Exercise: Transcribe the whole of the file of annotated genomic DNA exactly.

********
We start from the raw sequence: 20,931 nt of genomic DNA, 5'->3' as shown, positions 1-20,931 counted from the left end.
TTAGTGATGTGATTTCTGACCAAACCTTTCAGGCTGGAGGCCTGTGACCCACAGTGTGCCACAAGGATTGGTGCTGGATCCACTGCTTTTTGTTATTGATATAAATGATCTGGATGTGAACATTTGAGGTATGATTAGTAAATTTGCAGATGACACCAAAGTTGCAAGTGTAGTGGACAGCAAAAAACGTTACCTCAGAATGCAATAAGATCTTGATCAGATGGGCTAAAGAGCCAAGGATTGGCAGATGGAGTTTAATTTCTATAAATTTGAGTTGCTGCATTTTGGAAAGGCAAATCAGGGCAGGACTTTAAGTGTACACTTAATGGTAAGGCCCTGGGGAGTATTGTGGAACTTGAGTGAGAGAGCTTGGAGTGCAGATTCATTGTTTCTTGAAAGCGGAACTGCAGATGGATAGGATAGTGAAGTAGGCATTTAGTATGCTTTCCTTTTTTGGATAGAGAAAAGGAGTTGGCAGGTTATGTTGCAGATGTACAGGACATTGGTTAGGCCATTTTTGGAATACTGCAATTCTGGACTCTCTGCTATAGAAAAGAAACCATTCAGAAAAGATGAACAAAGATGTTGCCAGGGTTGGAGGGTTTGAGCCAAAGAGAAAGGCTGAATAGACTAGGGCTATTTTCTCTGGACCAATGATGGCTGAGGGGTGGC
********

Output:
We start from the raw sequence: 20,931 nt of genomic DNA, 5'->3' as shown, positions 1-20,931 counted from the left end.
TTAGTGATGTGATTTCTGACCAAACCTTTCAGGCTGGAGGCCTGTGACCCACAGTGTGCCACAAGGATTGGTGCTGGATCCACTGCTTTTTGTTATTGATATAAATGATCTGGATGTGAACATTTGAGGTATGATTAGTAAATTTGCAGATGACACCAAAGTTGCAAGTGTAGTGGACAGCAAAAAACGTTACCTCAGAATGCAATAAGATCTTGATCAGATGGGCTAAAGAGCCAAGGATTGGCAGATGGAGTTTAATTTCTATAAATTTGAGTTGCTGCATTTTGGAAAGGCAAATCAGGGCAGGACTTTAAGTGTACACTTAATGGTAAGGCCCTGGGGAGTATTGTGGAACTTGAGTGAGAGAGCTTGGAGTGCAGATTCATTGTTTCTTGAAAGCGGAACTGCAGATGGATAGGATAGTGAAGTAGGCATTTAGTATGCTTTCCTTTTTTGGATAGAGAAAAGGAGTTGGCAGGTTATGTTGCAGATGTACAGGACATTGGTTAGGCCATTTTTGGAATACTGCAATTCTGGACTCTCTGCTATAGAAAAGAAACCATTCAGAAAAGATGAACAAAGATGTTGCCAGGGTTGGAGGGTTTGAGCCAAAGAGAAAGGCTGAATAGACTAGGGCTATTTTCTCTGGACCAATGATGGCTGAGGGGTGGC